What a great book – but I wish I had read this ages ago! Even though I am only halfway through Trust Agents by Chris Brogan and Julien Smith, I am already realising so many things I can tweak in my social media activities.
The book starts slowly, especially if you are in PR. It covers the principles of being helpful and relevant to your contacts – which is second nature to most communicators – rather than ramming your company and products down people’s throats.
However, I really loved the thought-provoking story at the start. They talk about Joe Pistone who went undercover for the FBI in New Jersey as Donnie Brasco, a jewel thief. His initial moves were very subtle, just becoming a regular at Carmelo’s where the Mob hung out – but he never talked to them initially. Over months he became part of the scene, played backgammon and gradually started playing with the right people. He was known by them and ‘one of them’.
Of course, the message for those in social media is very clear. If you want to engage with others, hang out with them first – follow them on Twitter, follow their blogs, understand where they are coming from. Then you can make a few comments, offer help of some kind, get into conversation and from there relationships start forming.
The ten points I’ve taken (so far) from this book are:
- Don’t lose touch with your audience
As people start following your blog or tweets, there can become an ‘inflated sense of self-worth’. As they go up the social media ladder, they start to turn their backs on the people who got them where they are. I have to say, I’ve noticed this with a few social media ‘leaders’ – when you try and engage with them, they don’t actually have any personal touch any more. It’s all volume numbers and automated responses.
- Get to know the newcomers
In the book, this is phrased as ‘raise up the newcomers, instead of sucking up to the industry top dogs’. Build relationships with the up and coming bloggers with smaller niche audiences.
- Invest time in following others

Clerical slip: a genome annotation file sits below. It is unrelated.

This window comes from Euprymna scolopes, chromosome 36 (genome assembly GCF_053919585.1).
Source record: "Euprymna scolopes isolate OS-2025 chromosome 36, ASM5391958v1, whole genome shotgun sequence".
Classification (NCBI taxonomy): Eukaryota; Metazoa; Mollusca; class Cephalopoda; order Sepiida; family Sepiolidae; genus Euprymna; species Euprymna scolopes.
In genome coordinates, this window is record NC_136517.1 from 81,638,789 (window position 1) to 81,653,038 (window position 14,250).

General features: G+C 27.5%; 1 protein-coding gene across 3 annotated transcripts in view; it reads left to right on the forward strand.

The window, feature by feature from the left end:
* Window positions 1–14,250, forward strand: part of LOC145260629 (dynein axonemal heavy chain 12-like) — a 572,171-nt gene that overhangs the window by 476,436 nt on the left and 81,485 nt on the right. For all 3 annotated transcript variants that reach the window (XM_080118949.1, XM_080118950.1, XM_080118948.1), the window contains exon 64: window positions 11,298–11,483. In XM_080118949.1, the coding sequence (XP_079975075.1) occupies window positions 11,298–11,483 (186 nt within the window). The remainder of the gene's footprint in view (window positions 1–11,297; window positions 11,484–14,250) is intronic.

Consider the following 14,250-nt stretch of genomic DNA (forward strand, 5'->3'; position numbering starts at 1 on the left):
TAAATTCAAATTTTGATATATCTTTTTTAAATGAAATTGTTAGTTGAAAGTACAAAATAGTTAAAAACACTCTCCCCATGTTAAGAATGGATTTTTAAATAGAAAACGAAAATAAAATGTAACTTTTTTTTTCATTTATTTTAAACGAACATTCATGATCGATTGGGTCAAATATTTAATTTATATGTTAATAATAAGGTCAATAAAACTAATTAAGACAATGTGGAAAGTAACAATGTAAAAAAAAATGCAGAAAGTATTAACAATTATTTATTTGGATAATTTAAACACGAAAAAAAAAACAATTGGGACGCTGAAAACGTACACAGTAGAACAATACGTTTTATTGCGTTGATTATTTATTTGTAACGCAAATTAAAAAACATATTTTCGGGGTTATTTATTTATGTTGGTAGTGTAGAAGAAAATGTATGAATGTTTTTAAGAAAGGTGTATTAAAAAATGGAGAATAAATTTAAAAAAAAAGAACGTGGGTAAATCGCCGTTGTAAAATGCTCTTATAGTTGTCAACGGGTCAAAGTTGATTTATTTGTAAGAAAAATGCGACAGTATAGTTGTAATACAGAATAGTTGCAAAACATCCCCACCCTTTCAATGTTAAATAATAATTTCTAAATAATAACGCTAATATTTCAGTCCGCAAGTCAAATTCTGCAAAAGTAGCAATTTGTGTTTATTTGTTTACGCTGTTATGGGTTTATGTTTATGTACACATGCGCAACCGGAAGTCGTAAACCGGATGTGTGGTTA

Just as any good PR would research and get to know a journalist before selling in a story to them, so we should be doing with bloggers and others we want to engage with. Don’t dip in and out with odd comments, but follow them and when you make a comment it will be more relevant and useful.
- Offer help
As you are following blogs and tweets, look for their requests for help, comments about not understanding a subject or wanting to know more about a topic. When it’s right, come in and offer help – not for the ‘return favour’ but to be genuinely helpful.
- Remember the rarity of comments
We’ve mentioned before – it is hard work generating comments on a blog. If you are genuine, you can stand out when you start leaving comments. But don’t expect immediate responses. Hang out, become part of the scene before you’ll start getting comments back.
- Don’t explicity mention your stuff
When you start making comments, don’t mention your product or company to start, even if relevant. Add some value to the post – not just, ‘nice post’.
- Leave 10 comments today and 10 tomorrow
This might be a challenge unless you are full time in social media! But their tip to leave 10 comments today and tomorrow makes the point you can’t expect to do an odd comment here and there and for it to make an impact.
- Bring wine to the picnic!
This book has such great phrases. They say too many companies jump into Facebook and Twitter and immediately peddle their wares. They forget the communities already know and understand each other and the new stranger arriving means everyone feels marketed to before they have been properly introduced.
- Build meeting places
Build an online presence for a group that doesn’t yet have a place to belong. This is the first step to engaging a community.
- Listen first, then small steps
Build your profile as someone known by being around and monitoring conversations, recognising who is a regular and who makes decisions. Offer to help people or host a get-together.
Thanks to Chris and Julien (the authors) – and can’t wait to get time to finish the book! Has anyone else read Trust Agents and what did you get from it?